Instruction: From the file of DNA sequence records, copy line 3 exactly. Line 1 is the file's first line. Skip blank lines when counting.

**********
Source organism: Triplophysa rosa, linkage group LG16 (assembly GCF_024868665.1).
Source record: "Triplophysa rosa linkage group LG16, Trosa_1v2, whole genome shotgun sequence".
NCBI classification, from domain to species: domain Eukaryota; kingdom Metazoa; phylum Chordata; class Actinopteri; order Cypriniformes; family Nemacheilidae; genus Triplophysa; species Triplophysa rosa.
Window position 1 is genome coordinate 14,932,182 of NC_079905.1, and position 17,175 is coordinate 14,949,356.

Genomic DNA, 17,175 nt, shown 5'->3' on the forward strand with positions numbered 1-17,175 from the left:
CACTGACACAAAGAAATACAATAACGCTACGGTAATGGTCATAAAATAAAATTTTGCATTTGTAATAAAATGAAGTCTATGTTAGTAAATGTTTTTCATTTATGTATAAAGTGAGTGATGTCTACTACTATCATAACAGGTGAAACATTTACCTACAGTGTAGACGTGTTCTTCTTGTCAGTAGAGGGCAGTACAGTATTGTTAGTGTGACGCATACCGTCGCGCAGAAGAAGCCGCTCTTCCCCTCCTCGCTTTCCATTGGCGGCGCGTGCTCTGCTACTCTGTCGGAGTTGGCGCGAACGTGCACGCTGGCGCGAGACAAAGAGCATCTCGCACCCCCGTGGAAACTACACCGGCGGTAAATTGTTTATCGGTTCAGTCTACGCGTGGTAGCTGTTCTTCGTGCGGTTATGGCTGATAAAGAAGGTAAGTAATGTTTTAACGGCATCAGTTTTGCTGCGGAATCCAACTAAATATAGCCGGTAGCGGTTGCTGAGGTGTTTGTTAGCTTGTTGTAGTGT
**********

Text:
NCBI classification, from domain to species: domain Eukaryota; kingdom Metazoa; phylum Chordata; class Actinopteri; order Cypriniformes; family Nemacheilidae; genus Triplophysa; species Triplophysa rosa.